How Do I Know If I’m Ready For A Dog? Here’s What To Ask Yourself Before You Commit

In all my 25 years of life, I have never been without a dog. As a kid, I always lived with at least two, and had as many as six after my parents, both dog people, divorced and remarried other dog people. When my spouse and I moved in together after I graduated college, we set a rule: We could get a pup once I had found a full-time job and we could properly afford vet care and, of course, food. But figuring out if you're ready to own a dog is about much more than just money.

I wish I could say my spouse and I had a cute or clandestine reason for going from "sometime" to "right now, immediately" when it came to getting a dog, but nope. We were trapped in a one-year lease in a dangerous neighborhood and had recently had a break-in. It was, we decided, dog time. (To be clear, I definitely wouldn't recommend anyone get a dog purely to look out for their house — my spouse and I had already made our decision and were casually on the lookout for pups when we had our break-in.)

Having had very young puppies before, I knew I wanted a slightly older dog. Pre-grown, my spouse joked. But even "pre-grown" dogs will come with huge demands on your time, which is absolutely the first part of readiness you need to consider, even before you think about whether you can afford a dog. That may be a controversial opinion, but the way I see it, there's no point in having a dog you don't have time for, or worse, don't want to make time for. I work from home, so luckily I have plenty of time for a dog, but if you're someone who's away from home 12 hours a day, you have to consider whether you're in a position to give a dog the best home, no matter how much you want one.

Chelsea Guglielmino/Getty Images Entertainment/Getty Images

You also have to sit down and consider some uncomfortable possibilities about yourself, like why you want a dog in the first place. If you're just looking for companionship but are away from home a lot, a lower-commitment animal may be best. If you're going to get a dog, you're going to have to be prepared for your schedule to radically shift, and that can be far more stressful than anticipated. Make sure you're thinking beyond cuddle time and snoozing together and fun jaunts in the park. Think about the inevitable day when you have a migraine, or are on a deadline, want to take a spontaneous day trip, or just want to sit down and chillax after a long week at work, but you have to take your dog out immediately — and then again at 5 a.m. the next morning.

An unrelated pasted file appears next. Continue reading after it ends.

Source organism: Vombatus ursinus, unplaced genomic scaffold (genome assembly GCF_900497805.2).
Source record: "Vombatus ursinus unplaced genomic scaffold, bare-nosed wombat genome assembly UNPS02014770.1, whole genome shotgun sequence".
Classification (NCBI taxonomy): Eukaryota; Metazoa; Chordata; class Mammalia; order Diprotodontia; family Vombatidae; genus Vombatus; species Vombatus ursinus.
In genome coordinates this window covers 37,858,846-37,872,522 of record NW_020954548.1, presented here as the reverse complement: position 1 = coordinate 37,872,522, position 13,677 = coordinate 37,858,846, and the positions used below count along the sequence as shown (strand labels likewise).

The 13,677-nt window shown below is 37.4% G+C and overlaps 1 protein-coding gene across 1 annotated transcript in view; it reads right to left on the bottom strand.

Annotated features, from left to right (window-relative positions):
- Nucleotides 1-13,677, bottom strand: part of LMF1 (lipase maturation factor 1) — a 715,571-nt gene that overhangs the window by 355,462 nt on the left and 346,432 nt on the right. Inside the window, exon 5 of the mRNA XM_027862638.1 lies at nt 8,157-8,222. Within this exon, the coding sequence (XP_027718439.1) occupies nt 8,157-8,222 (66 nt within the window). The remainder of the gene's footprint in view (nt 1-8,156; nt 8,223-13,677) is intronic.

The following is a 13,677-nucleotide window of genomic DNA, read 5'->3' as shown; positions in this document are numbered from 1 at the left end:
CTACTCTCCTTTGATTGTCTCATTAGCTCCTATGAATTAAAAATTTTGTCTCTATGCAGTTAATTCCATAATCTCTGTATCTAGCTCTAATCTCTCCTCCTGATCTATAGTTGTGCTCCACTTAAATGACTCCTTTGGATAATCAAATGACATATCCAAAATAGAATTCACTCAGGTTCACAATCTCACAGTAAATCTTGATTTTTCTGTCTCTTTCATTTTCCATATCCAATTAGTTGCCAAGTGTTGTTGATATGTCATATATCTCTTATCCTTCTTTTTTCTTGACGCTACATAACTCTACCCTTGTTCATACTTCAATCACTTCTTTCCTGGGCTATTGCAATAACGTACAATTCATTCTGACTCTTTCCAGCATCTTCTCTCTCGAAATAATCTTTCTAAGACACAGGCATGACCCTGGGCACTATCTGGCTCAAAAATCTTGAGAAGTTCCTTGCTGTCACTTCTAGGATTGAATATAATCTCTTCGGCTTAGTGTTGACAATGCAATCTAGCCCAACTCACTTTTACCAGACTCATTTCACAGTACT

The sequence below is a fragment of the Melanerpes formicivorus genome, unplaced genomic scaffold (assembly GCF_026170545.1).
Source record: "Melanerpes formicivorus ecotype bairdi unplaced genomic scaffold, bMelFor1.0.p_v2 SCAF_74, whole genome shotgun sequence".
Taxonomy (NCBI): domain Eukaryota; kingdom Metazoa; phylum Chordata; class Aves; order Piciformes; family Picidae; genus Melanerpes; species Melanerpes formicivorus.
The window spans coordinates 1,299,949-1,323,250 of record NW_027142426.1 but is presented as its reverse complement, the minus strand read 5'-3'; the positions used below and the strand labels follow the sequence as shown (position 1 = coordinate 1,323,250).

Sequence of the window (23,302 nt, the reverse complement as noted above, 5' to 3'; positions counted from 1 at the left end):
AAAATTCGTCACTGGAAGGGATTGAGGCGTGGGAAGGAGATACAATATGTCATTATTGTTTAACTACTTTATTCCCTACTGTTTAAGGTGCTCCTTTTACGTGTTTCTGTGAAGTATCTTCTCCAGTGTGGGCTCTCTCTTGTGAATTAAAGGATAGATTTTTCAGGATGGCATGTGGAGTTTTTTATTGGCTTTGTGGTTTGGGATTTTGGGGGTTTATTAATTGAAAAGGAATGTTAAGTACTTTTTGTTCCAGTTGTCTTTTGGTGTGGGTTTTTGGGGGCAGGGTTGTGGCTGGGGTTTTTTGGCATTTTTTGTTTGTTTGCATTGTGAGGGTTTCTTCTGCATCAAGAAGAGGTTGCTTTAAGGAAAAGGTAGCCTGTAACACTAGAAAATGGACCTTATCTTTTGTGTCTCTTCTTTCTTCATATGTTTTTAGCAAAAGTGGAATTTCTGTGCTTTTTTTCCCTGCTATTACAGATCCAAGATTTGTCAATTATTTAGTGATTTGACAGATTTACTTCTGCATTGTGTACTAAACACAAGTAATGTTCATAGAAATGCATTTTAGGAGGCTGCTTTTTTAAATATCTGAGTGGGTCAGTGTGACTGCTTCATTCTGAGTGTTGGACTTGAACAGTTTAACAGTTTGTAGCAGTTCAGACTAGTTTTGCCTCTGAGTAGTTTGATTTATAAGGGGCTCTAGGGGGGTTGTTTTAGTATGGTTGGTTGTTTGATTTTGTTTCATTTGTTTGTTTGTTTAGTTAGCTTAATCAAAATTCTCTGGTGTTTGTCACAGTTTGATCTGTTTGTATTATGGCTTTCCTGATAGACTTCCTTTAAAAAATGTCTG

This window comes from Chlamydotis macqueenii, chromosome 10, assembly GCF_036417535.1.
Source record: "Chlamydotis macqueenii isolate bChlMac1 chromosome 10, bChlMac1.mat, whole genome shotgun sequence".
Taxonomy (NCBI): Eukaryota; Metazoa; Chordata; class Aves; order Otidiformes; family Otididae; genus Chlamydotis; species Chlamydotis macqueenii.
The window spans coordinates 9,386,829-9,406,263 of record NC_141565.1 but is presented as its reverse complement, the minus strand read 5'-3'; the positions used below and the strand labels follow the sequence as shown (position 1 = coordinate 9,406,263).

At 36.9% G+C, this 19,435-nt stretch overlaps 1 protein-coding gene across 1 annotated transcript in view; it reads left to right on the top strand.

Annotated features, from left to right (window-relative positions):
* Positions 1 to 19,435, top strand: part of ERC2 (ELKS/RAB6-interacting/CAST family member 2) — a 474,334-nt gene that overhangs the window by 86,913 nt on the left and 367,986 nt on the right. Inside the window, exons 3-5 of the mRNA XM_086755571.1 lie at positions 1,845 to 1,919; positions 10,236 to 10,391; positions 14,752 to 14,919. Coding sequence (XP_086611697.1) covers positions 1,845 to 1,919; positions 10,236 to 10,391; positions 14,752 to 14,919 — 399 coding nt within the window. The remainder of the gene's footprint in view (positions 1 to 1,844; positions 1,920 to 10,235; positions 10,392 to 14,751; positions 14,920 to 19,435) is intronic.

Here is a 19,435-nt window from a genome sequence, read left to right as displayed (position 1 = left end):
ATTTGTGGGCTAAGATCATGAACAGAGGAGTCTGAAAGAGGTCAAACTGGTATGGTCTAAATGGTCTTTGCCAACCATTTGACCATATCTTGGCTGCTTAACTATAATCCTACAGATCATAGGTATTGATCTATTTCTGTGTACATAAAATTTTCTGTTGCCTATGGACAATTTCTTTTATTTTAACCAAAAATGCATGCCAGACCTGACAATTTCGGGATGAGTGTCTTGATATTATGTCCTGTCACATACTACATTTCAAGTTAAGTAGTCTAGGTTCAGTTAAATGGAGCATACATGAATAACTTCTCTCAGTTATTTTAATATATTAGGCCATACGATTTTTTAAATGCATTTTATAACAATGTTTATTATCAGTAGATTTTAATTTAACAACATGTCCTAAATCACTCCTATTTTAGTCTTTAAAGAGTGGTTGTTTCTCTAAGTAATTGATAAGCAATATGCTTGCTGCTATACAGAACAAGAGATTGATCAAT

If you think you can pencil in early morning wake-ups, walks, and just plain bonding time, then you definitely do need to consider financial stability. You'll need to afford set-up supplies like a crate, collar, and leash, plus food on the regular and vet care on the slightly-less regular. It's a good idea to get pet insurance, so get a quote and see if you can afford that too, to help mitigate eventual emergency vet bills.

Dogtime has an excellent "Are you ready?" quiz asking about everything I've mentioned and more, including a weighty first question: "Are you planning to have a baby within your dog's lifetime?" If your answer is "I don't know, maybe," remember that if you're going to get a dog now, you need to be committed to having that dog for the entirety of its life. Getting rid of a dog because you have a kid (or get a new job, or need to move house) is not responsible dog ownership.

Dogtime's quiz also reminds you to think about whether everyone in your family is open to getting a dog, whether anyone is allergic, whether you have a safe yard or walking route, whether you can afford the time and money for thorough socialization and training, and whether you can emotionally and financially handle inevitable damage to your belongings until your new pup is trained.

If you're not ready to take in an animal that is going to change your life, require your attention virtually 24/7, require you to rework your budget, and require you to spend the next 10-plus years putting their needs before yours, then that is totally A-OK. Owning a dog is, in internet speak, A Lot. It's also amazing. Literally nothing in the world compares to a happy dog. And thinking about whether you're truly ready for a full-time commitment to a pup will prepare you to give them the happiest life possible.